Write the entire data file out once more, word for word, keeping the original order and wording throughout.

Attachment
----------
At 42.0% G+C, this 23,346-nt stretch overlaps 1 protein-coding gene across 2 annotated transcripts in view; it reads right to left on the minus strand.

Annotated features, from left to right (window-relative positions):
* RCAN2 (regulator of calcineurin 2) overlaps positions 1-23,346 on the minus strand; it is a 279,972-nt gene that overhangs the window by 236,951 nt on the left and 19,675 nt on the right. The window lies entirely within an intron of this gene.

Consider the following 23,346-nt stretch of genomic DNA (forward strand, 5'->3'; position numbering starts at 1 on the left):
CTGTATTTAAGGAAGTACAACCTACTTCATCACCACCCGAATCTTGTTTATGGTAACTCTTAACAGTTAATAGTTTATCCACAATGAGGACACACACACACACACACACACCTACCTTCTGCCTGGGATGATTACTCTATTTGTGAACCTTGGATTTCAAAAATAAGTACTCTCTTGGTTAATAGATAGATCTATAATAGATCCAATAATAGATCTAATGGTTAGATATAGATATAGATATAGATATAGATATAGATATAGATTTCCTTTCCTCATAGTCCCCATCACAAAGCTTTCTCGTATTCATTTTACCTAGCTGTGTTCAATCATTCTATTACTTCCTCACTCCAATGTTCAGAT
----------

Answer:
At 42.0% G+C, this 23,346-nt stretch overlaps 1 protein-coding gene across 2 annotated transcripts in view; it reads right to left on the minus strand.

Annotated features, from left to right (window-relative positions):
* RCAN2 (regulator of calcineurin 2) overlaps positions 1-23,346 on the minus strand; it is a 279,972-nt gene that overhangs the window by 236,951 nt on the left and 19,675 nt on the right. The window lies entirely within an intron of this gene.

Consider the following 23,346-nt stretch of genomic DNA (forward strand, 5'->3'; position numbering starts at 1 on the left):
CTGTATTTAAGGAAGTACAACCTACTTCATCACCACCCGAATCTTGTTTATGGTAACTCTTAACAGTTAATAGTTTATCCACAATGAGGACACACACACACACACACACACCTACCTTCTGCCTGGGATGATTACTCTATTTGTGAACCTTGGATTTCAAAAATAAGTACTCTCTTGGTTAATAGATAGATCTATAATAGATCCAATAATAGATCTAATGGTTAGATATAGATATAGATATAGATATAGATATAGATATAGATTTCCTTTCCTCATAGTCCCCATCACAAAGCTTTCTCGTATTCATTTTACCTAGCTGTGTTCAATCATTCTATTACTTCCTCACTCCAATGTTCAGAT